The NHS app was knocked out of action for all 10 million of its users after an internet outage hit websites and tech tools across the world.
The Covid pass service was left inaccessible after a web infrastructure company’s service went offline with a fault just after 5pm on Thursday.
Banking apps and websites including HSBC, Barclays and Lloyds all crashed in the outage that hit dozens of sites.
Other websites reporting outages and unable to load included Airbnb, Waitrose and Tesco Bank. The Playstation Network was also failing to load for gamers.
Social media users complained they were unable to access banking services online to make payments.
The problem was traced to Akamai, the world’s largest content delivery network. The network is designed to stop websites overloading with traffic and to avoid bottlenecks on the internet.
A post on Akamai’s site said: “We are aware of an emerging issue with the Edge DNS service. We are actively investigating the issue.”
NHS Digital said: “We are aware of issues with services such NHS 111 Online, the NHS App and services on the NHS website. These are part of the wider Akamai DNS issues impacting many organisations globally.”
The NHS Covid-19 contact-tracing app was not impacted.
The outage lasted just over an hour, before websites running on Akamai began coming back online.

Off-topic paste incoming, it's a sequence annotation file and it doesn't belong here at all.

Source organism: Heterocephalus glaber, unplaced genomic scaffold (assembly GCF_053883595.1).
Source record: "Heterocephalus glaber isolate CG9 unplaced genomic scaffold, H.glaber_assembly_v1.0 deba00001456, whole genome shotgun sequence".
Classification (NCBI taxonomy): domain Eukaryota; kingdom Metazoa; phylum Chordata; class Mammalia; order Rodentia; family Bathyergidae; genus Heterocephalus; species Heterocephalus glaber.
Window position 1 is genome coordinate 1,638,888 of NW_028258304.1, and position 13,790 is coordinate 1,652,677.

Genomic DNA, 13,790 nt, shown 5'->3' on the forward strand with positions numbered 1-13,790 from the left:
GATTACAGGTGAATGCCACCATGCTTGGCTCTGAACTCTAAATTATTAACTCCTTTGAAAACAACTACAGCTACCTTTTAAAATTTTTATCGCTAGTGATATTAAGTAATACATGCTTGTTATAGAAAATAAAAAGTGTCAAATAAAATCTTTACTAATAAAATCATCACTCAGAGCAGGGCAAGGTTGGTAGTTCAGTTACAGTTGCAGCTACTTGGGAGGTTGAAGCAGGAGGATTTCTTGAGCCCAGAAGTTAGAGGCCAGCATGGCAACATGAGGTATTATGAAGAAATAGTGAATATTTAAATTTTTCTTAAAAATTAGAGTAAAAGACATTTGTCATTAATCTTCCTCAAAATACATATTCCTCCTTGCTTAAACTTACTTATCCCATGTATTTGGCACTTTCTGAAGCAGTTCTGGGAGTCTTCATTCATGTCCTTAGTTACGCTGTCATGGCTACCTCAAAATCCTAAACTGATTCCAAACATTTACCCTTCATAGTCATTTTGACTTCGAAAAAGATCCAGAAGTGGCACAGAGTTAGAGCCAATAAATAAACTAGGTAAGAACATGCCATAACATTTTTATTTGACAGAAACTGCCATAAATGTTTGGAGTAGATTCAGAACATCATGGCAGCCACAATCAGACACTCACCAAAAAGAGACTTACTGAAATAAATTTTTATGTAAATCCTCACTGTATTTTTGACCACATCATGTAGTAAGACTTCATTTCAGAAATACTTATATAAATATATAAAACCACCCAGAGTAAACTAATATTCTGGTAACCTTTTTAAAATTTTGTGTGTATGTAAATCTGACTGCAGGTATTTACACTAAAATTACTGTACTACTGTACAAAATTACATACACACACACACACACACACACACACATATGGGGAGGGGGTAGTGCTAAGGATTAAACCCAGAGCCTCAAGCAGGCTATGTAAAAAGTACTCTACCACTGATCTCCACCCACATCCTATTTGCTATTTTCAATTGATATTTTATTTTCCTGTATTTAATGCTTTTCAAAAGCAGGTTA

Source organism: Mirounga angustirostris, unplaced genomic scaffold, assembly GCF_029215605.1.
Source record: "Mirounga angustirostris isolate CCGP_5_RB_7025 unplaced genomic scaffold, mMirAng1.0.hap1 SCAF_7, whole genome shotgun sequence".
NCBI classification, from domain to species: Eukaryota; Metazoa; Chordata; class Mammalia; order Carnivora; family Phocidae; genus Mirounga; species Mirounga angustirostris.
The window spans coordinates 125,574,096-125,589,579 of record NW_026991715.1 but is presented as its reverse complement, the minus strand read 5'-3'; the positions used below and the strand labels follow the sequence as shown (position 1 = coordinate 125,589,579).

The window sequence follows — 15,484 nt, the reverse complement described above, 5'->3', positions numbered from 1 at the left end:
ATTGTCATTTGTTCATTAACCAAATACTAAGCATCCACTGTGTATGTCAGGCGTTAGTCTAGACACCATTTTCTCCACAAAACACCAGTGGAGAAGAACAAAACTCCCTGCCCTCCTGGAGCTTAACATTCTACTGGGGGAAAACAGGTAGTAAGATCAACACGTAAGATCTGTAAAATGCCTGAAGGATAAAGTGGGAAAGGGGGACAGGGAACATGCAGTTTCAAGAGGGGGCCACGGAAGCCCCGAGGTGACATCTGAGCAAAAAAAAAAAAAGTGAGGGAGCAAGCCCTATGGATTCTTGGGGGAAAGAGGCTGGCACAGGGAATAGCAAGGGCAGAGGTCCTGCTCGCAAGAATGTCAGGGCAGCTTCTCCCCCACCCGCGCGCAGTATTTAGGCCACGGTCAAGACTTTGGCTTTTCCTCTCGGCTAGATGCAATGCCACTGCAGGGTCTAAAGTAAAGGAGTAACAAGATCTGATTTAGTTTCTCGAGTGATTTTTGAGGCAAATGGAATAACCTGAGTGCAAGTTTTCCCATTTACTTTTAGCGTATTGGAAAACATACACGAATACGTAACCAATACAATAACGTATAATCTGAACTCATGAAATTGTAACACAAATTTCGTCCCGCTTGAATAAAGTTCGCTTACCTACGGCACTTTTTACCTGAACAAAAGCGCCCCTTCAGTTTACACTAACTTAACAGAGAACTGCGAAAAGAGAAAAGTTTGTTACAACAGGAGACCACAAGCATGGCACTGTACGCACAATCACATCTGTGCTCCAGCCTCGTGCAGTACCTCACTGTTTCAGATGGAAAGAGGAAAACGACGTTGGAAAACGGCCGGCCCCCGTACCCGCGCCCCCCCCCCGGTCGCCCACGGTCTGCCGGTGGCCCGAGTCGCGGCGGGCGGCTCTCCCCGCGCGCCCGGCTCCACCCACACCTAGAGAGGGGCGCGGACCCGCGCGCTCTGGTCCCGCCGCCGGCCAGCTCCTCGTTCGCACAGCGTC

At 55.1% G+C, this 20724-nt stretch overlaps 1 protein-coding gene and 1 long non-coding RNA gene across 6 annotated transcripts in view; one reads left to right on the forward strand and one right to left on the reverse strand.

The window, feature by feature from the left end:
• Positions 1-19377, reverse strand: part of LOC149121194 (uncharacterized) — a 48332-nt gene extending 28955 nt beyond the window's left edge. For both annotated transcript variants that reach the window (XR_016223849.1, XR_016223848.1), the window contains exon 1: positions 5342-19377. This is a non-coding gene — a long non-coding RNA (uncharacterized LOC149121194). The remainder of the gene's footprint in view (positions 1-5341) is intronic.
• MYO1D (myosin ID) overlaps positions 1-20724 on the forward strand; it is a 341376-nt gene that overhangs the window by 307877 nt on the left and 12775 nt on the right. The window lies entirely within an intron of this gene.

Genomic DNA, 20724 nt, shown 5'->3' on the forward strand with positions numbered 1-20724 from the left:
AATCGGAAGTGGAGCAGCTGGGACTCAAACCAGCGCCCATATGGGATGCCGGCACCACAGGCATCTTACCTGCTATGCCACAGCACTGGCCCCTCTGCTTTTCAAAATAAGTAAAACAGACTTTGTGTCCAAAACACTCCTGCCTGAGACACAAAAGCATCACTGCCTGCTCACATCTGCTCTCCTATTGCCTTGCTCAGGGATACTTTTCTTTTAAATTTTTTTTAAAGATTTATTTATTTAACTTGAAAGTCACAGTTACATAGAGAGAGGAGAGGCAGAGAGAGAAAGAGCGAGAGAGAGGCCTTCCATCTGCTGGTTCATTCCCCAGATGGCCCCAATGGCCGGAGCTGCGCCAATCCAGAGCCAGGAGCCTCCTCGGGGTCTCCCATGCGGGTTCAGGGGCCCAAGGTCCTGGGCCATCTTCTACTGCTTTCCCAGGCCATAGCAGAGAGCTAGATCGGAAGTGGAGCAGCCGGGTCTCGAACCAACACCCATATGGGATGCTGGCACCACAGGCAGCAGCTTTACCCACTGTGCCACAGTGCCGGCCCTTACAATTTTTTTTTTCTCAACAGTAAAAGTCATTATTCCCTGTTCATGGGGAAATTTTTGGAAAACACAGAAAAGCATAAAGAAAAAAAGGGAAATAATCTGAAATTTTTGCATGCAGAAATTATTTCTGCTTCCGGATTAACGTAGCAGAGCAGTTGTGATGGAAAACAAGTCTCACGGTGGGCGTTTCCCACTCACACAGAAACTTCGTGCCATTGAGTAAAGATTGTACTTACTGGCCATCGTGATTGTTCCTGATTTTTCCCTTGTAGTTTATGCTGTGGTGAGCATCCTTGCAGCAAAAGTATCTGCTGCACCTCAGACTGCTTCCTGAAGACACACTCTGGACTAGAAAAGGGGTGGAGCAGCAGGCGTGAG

An Akamai spokesperson said: “We have implemented a fix for this issue, and based on current observations, the service is resuming normal operations. We will continue to monitor to ensure that the impact has been fully mitigated.
“We are continuing to monitor the situation and can confirm this was not a result of a cyber attack on the Akamai platform.”
In a blog earlier this year, the NHS said it had started using Akamai’s content delivery network as a kind of “‘waiting room’ technology, which people are more familiar seeing when booking tickets for popular events such as stadium concerts”.
The outage follows a global fault with Fastly, another content delivery network provider, which went down in June taking dozens of UK government websites offline, including the gov.uk domain. Etsy, Hulu, HBO Max, PayPal, Amazon, Twitch and Twitter also reported problems.
Infrastructure providers such as Akamai and Fastly provide an increasingly interwoven backbone of the web, providing support, internet filtering and cyber security services to thousands of websites.
These tools can prevent sudden spikes in traffic from knocking out websites, or block coordinated cyber attacks designed to overload services.
However, they also mean thousands of websites can be impacted if they have any faults of their own, cutting off key services such as with the NHS app.
An estimate from Imperial College and Opinium put the cost of web outages at £12bn per year for the UK.